Every couple remembers the first vacation together. The mutual decision to step outside hectic daily life and invest in intimate time can be a potent bonder and aphrodisiac. Travel has the power to bring new lovers as well as long-time partners closer and propel the relationship to a new level.
Still planning one trip that satisfies the needs of two people can be a flirtation in relationship disaster. The process comes loaded with expectation, anticipation, and anxiety. Learning to harness those emotions in healthy ways takes continual work for both partners. So how can we travel together in a manner that rejuvenates us as individuals and strengthens the relationship in the process?
In honor of Valentine’s Day, we sourced relationship experts to help navigate best practices for lovers embarking on travel. Our panel agrees, the first step is acknowledging that time away is a necessity not luxury for a healthy relationship.
“Our nervous system, our body, and our spirit, all scream for periodic breaks,” says SeatGeek’s dating expert Paul Brunson. “When you take time away from the hustle of everyday life, you acknowledge that you value your peace of mind … when you take time away with a loved one, you show that you hold them with the highest value.”
Regardless of where you go or for how long, the value is in the going, together. Check out the tips below for travel with your Valentine.
Seek Common Ground
Communication is the number one relationship skill tested during travel, says Brunson. “We all recharge in different ways. So when choosing a destination, it’s important to take into consideration the differences in your rejuvenation styles. Think in terms of we not I. If that simple concept can be embraced, you’ll have the foundation of a great vacation (and relationship).”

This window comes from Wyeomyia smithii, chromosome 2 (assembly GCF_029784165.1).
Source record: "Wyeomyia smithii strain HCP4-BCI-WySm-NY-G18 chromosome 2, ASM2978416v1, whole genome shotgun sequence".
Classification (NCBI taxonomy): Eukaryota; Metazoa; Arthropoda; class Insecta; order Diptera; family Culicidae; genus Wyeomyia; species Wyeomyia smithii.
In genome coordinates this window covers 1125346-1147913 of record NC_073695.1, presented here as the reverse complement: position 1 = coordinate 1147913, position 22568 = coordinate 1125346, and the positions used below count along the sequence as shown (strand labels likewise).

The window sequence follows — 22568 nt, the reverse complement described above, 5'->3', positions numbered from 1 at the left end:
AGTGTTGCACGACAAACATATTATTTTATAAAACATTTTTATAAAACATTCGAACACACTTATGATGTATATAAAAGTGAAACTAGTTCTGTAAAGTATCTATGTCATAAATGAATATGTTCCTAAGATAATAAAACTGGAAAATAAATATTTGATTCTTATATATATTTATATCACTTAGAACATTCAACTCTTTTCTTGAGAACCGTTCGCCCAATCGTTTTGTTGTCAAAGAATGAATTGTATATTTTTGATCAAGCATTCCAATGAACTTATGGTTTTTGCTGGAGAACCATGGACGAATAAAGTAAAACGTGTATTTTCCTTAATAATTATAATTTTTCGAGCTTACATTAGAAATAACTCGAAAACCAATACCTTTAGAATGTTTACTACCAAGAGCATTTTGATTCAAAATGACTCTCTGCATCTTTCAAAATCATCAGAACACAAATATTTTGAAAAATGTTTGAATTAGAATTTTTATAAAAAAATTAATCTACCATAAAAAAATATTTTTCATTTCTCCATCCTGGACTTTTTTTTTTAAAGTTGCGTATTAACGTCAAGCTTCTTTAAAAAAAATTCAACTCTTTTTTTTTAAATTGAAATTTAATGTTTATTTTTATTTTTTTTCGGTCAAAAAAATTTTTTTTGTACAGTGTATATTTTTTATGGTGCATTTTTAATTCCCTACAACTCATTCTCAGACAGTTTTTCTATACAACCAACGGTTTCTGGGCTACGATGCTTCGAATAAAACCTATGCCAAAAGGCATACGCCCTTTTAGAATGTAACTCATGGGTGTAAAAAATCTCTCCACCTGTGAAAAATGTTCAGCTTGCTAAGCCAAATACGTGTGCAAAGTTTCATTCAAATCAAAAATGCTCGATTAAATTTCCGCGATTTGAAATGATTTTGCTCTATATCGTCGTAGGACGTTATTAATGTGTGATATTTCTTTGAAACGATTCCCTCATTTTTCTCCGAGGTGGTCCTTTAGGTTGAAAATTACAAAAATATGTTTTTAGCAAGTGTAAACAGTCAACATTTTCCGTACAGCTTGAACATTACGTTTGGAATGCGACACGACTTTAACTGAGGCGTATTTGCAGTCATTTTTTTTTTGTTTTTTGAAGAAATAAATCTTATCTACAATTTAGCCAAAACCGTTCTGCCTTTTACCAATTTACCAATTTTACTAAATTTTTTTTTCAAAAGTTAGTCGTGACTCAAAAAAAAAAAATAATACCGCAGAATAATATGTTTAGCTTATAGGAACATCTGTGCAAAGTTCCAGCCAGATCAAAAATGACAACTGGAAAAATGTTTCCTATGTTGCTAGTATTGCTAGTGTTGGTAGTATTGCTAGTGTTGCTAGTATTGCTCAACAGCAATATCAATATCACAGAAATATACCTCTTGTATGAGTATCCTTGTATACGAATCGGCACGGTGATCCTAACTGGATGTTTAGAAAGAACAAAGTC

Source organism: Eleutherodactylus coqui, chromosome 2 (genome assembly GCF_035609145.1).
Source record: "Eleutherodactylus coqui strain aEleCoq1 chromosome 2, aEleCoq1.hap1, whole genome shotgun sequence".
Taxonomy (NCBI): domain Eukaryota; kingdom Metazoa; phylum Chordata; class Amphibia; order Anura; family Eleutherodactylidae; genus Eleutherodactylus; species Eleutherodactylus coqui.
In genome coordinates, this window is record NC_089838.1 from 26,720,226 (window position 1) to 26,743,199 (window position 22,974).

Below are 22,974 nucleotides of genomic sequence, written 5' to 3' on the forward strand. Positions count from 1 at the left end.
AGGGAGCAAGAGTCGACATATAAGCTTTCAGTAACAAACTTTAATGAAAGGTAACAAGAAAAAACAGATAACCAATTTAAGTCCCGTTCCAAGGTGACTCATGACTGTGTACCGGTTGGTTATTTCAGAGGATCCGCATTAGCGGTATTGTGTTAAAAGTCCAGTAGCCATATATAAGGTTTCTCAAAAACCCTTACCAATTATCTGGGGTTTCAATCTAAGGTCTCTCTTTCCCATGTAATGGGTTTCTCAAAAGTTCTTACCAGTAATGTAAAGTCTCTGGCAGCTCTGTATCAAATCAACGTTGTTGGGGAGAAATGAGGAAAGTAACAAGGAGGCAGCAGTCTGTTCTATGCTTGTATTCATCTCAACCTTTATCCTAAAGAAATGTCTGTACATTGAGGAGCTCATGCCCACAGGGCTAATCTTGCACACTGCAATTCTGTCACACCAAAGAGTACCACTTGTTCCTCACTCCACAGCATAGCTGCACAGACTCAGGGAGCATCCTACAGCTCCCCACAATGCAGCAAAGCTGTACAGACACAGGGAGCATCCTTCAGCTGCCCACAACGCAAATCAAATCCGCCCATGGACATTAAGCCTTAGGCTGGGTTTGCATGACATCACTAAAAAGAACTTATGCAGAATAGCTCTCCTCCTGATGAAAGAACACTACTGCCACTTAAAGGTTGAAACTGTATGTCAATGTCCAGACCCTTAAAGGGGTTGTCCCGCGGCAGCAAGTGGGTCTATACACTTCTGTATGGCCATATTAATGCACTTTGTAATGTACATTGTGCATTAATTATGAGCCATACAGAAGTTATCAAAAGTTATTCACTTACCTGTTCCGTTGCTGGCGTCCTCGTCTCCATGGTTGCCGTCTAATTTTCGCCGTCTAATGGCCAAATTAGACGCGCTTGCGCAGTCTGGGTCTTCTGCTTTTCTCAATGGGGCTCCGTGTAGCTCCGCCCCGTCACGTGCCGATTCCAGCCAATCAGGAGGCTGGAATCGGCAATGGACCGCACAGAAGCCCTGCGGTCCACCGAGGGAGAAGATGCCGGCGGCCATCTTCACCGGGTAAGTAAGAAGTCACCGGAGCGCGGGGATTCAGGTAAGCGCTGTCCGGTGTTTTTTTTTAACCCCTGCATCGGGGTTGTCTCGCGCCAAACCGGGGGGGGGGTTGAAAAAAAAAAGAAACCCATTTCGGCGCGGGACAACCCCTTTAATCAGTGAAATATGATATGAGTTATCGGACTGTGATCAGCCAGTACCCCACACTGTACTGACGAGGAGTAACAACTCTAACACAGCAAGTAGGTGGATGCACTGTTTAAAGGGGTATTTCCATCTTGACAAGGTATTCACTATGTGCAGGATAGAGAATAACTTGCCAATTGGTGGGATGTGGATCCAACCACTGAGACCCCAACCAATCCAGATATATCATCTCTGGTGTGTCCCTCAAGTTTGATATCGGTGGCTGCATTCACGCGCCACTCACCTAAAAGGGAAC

Certified Relationship Coach and founder of Maze of Love Chris Armstrong recommends exploring intentions early when planning. Discuss desired activities, climate, duration, and budget. Listen to your partner’s vacation dreams, even if they don’t match your own, then work toward compromise.
Overloaded itineraries are one of the biggest travel fails. “[Couples] become exhausted, cranky, and unromantic,” cautions Brunson. “When they return from vacation, they’re more tired than when they left.” Seek rejuvenation and be generous with down time.
Don’t pack along the baggage of daily life. Optimize the opportunity to leave stressors behind and focus on sharing experiences with your partner.
“Vacation offers a few things besides just great sightseeing and exotic drinks,” says Armstrong. “It offers quality time free of distractions. Couples can get reacquainted with each other in an intimate way … a couple coming back from a vacation has often renegotiated where each other fits in the other’s head and heart without ever formally talking about it.”
He uses the phrase, “relationship PIE” to describe three vital types of intimacy: physical, intellectual, and emotional. Being present in the moment allows couples to invest in each area.
When it comes to creating intimacy, licensed marriage and family therapist and host of FOREPLAY Radio Sex Therapy podcast Laurie Watson says couples should be intentional. “If your idea of vacation is lots of sex, then you’ve got to plan some leisure time,” says Watson. “Make sure three mornings are free. Don’t start your itinerary until noon. Plan for a nap on two days with nothing to do but wake up and go to dinner.”
Discuss Budget Early